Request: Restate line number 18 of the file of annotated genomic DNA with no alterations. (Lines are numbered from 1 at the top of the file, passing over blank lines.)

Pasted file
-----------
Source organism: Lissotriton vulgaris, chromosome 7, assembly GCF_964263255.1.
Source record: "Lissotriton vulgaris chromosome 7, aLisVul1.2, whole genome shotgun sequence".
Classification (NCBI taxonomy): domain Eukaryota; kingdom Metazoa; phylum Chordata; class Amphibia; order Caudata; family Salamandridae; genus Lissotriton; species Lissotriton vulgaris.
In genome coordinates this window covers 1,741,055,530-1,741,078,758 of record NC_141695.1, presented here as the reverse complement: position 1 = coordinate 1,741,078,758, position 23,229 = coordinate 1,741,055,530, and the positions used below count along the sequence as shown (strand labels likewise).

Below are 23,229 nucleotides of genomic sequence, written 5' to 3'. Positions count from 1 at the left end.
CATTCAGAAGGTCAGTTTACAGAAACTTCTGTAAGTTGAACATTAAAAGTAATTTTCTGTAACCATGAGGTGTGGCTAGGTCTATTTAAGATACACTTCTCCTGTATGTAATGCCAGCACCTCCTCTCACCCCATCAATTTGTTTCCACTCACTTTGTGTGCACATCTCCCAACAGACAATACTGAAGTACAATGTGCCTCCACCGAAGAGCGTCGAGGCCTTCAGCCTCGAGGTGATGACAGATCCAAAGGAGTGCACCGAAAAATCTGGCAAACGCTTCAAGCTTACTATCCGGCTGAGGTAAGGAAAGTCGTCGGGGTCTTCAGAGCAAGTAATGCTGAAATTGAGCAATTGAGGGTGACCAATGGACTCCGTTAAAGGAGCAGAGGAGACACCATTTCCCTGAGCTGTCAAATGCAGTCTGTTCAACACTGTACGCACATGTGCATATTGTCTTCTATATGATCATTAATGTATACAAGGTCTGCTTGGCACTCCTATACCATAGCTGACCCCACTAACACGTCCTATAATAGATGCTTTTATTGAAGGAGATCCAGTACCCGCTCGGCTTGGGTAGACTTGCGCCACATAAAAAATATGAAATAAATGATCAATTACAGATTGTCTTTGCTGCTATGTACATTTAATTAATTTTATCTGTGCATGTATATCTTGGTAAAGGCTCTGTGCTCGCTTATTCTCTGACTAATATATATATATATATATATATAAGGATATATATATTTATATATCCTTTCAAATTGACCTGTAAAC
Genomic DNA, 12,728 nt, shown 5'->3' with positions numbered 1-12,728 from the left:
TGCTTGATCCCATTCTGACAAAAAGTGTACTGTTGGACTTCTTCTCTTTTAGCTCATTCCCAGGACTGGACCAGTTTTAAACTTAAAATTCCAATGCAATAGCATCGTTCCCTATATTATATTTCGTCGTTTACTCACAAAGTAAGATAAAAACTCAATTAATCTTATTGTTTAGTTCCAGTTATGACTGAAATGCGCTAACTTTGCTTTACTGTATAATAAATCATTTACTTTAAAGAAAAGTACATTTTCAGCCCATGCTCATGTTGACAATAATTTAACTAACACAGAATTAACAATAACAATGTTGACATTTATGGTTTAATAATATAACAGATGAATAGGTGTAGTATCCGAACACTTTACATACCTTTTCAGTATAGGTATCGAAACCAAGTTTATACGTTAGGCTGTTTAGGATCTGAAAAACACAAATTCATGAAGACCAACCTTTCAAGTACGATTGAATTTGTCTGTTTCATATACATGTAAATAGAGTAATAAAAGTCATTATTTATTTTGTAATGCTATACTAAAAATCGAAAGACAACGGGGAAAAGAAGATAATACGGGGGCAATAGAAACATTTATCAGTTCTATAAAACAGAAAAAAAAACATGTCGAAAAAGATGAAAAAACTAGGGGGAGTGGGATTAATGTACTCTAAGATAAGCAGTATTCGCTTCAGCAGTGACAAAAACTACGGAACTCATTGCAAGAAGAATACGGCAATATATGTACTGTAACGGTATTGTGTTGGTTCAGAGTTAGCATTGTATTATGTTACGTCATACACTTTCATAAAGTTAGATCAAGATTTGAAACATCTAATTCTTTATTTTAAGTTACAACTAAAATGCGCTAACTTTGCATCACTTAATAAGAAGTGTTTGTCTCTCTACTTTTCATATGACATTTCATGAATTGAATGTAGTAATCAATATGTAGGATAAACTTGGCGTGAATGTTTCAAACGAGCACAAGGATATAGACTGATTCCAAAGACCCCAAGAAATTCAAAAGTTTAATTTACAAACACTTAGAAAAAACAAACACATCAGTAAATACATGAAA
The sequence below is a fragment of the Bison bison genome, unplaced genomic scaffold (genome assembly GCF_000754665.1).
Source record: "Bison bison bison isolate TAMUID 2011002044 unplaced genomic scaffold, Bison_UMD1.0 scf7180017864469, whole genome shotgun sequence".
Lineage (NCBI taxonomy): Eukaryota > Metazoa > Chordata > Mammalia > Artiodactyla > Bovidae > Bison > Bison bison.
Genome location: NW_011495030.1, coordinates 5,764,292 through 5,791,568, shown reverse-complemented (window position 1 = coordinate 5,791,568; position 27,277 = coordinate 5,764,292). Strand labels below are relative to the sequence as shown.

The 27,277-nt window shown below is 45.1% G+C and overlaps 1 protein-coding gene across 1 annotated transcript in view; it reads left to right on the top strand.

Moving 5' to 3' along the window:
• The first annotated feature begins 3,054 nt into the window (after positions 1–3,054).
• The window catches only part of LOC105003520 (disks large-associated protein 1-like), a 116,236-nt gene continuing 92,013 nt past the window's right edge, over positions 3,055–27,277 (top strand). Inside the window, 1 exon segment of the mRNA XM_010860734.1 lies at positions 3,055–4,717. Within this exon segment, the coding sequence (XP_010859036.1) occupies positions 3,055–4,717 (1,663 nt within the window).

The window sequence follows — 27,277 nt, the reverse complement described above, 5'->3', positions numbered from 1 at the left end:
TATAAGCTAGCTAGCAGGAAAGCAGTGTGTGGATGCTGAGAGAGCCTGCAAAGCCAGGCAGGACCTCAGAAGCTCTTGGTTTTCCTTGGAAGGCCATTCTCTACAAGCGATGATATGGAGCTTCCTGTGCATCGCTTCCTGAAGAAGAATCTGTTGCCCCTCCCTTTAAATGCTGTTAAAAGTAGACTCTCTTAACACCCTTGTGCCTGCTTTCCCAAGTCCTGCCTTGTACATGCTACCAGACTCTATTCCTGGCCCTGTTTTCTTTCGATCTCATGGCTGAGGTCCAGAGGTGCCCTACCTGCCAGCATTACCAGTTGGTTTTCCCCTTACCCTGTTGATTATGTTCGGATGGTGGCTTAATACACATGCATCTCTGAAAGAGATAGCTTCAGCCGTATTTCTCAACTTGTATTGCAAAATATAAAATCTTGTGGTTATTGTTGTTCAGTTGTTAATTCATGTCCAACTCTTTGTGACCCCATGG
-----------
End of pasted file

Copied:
TATAAGCTAGCTAGCAGGAAAGCAGTGTGTGGATGCTGAGAGAGCCTGCAAAGCCAGGCAGGACCTCAGAAGCTCTTGGTTTTCCTTGGAAGGCCATTCTCTACAAGCGATGATATGGAGCTTCCTGTGCATCGCTTCCTGAAGAAGAATCTGTTGCCCCTCCCTTTAAATGCTGTTAAAAGTAGACTCTCTTAACACCCTTGTGCCTGCTTTCCCAAGTCCTGCCTTGTACATGCTACCAGACTCTATTCCTGGCCCTGTTTTCTTTCGATCTCATGGCTGAGGTCCAGAGGTGCCCTACCTGCCAGCATTACCAGTTGGTTTTCCCCTTACCCTGTTGATTATGTTCGGATGGTGGCTTAATACACATGCATCTCTGAAAGAGATAGCTTCAGCCGTATTTCTCAACTTGTATTGCAAAATATAAAATCTTGTGGTTATTGTTGTTCAGTTGTTAATTCATGTCCAACTCTTTGTGACCCCATGG